Sign on to study

September 22, 2000

A 2 per cent income surtax on graduates would be a good idea (Letters, THES, September 8) if it created automatic funding and eliminated the chase for scholarships, grants and so on. How many hours that should be spent studying are wasted searching for, preparing and sending such, often fruitless, applications.

But here is a more radical idea. Allow full-time students to sign on with the Department of Social Security. Present rules are very perverse in that a maximum of 16 hours' study a week is allowed, delaying the time when students can begin earning and so start repaying the DSS money they have received.

Freeloading could be eliminated by asking universities to confirm annually that a student has made adequate academic progress and will study for the next year. The government would save money because students would progress more rapidly to becoming taxpayers and because the burden of bureaucracy would be reduced. Earnings from, say, tutorial or marking work would be declared and deducted as they are now.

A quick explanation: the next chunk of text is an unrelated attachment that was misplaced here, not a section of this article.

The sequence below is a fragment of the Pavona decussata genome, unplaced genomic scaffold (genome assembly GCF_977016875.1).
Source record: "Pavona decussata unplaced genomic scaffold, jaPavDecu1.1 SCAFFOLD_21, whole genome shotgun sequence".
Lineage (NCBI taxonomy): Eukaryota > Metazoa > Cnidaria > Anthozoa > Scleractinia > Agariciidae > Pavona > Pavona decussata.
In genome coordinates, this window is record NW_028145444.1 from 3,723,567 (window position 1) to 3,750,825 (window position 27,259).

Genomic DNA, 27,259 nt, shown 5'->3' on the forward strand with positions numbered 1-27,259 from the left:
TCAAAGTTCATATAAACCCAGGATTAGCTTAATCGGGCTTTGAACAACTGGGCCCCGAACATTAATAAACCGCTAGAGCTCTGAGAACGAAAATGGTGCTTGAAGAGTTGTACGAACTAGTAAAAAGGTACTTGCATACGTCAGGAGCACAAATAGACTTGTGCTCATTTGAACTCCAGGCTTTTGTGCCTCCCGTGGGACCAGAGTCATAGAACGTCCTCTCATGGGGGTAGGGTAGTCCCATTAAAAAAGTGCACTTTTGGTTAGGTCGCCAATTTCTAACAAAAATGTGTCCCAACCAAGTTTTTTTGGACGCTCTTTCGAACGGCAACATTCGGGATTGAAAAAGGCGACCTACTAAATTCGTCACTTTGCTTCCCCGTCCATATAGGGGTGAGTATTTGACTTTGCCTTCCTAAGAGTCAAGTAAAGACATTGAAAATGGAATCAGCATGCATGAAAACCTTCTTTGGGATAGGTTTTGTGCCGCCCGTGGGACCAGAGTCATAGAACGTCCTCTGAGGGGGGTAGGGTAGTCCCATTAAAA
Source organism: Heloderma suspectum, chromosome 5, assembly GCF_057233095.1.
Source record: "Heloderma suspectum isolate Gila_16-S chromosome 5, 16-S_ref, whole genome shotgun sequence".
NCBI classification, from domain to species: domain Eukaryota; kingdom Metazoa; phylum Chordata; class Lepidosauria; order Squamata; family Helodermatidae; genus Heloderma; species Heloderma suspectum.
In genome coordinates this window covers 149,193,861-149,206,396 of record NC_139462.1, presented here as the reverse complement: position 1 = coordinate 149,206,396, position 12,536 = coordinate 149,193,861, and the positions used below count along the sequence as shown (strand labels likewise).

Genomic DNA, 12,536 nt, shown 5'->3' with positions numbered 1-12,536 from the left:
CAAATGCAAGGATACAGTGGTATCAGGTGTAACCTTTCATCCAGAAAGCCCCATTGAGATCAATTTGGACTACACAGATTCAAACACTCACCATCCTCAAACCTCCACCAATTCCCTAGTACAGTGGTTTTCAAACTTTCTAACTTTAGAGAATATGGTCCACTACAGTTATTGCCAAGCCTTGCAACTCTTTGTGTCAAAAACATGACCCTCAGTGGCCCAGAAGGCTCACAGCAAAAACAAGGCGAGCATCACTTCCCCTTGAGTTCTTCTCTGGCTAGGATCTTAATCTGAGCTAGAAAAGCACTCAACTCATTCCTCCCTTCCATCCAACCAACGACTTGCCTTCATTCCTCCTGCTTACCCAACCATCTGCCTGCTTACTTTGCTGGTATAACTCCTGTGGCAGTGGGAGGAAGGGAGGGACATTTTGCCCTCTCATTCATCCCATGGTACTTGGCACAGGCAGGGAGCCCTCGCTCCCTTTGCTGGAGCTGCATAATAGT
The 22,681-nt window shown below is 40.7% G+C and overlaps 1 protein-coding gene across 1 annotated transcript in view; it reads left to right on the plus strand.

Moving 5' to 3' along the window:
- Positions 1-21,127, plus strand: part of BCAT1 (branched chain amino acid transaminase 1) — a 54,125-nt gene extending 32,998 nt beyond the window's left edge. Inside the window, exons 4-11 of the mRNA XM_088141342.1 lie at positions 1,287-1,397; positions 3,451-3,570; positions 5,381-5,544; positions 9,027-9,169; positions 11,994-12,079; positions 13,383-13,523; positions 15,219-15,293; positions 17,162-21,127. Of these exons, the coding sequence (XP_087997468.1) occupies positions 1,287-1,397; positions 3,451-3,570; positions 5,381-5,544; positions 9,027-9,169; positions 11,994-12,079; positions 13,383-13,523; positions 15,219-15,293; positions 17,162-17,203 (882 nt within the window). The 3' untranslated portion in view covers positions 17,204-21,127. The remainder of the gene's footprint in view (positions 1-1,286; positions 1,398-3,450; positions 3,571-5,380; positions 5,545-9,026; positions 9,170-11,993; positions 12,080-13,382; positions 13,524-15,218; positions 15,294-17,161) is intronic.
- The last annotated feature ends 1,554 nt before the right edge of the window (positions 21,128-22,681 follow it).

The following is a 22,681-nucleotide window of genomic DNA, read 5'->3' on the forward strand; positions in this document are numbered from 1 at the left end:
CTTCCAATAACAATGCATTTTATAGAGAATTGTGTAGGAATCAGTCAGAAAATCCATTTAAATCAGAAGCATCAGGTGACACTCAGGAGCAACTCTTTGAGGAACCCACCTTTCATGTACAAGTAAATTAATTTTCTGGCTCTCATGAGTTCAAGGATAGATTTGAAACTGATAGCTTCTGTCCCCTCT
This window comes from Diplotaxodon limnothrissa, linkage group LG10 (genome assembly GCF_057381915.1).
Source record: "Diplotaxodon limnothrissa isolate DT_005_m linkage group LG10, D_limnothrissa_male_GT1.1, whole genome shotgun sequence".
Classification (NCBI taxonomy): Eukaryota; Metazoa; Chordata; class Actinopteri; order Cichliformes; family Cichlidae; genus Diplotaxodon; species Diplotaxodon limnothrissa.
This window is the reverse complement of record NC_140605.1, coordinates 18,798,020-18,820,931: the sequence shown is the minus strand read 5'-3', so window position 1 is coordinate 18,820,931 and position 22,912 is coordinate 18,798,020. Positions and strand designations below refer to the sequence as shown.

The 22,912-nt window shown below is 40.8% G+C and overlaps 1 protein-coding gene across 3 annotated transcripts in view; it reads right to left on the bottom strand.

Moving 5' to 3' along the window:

The DSS money could be recouped by a 2 per cent surtax, but society benefits by having more graduates. If their contribution, once earning, was not more than their salary, they would not be employed by anyone. How many businesspeople would like to see the UK bereft of, say, economics graduates or MBAs or medical graduates?

The Pounds 40-Pounds 50 DSS money, plus rent paid, would about equal the money many students get now but be less burdensome administratively. Costs to the exchequer would not rise vastly, and the UK would benefit from a better educated workforce, with better degrees gained from more time studying and less time spent chasing funds or part-time work. A case for joined-up government here?

Hillary Shaw

Postgraduate student in geography

University of Leeds

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